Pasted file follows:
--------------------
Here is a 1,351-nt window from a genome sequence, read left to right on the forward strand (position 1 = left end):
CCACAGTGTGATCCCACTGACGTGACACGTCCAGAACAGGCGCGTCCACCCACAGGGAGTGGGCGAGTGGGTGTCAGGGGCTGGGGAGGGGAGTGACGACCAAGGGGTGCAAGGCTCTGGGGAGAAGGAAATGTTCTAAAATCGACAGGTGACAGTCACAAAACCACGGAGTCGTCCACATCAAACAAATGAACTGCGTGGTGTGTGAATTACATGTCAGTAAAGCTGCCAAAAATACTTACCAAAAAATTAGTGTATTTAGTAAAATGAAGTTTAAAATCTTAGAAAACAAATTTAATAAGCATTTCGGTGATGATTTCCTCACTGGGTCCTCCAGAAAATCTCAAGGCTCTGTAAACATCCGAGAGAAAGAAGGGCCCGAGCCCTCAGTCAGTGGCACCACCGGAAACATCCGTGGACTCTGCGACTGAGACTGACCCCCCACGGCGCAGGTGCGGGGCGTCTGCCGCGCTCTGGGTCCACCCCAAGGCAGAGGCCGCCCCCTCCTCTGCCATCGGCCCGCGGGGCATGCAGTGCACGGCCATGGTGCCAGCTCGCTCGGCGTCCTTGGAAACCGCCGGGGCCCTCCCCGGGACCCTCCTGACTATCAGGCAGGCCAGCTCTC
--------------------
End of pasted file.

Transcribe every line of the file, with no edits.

Here is a 1,351-nt window from a genome sequence, read left to right on the forward strand (position 1 = left end):
CCACAGTGTGATCCCACTGACGTGACACGTCCAGAACAGGCGCGTCCACCCACAGGGAGTGGGCGAGTGGGTGTCAGGGGCTGGGGAGGGGAGTGACGACCAAGGGGTGCAAGGCTCTGGGGAGAAGGAAATGTTCTAAAATCGACAGGTGACAGTCACAAAACCACGGAGTCGTCCACATCAAACAAATGAACTGCGTGGTGTGTGAATTACATGTCAGTAAAGCTGCCAAAAATACTTACCAAAAAATTAGTGTATTTAGTAAAATGAAGTTTAAAATCTTAGAAAACAAATTTAATAAGCATTTCGGTGATGATTTCCTCACTGGGTCCTCCAGAAAATCTCAAGGCTCTGTAAACATCCGAGAGAAAGAAGGGCCCGAGCCCTCAGTCAGTGGCACCACCGGAAACATCCGTGGACTCTGCGACTGAGACTGACCCCCCACGGCGCAGGTGCGGGGCGTCTGCCGCGCTCTGGGTCCACCCCAAGGCAGAGGCCGCCCCCTCCTCTGCCATCGGCCCGCGGGGCATGCAGTGCACGGCCATGGTGCCAGCTCGCTCGGCGTCCTTGGAAACCGCCGGGGCCCTCCCCGGGACCCTCCTGACTATCAGGCAGGCCAGCTCTC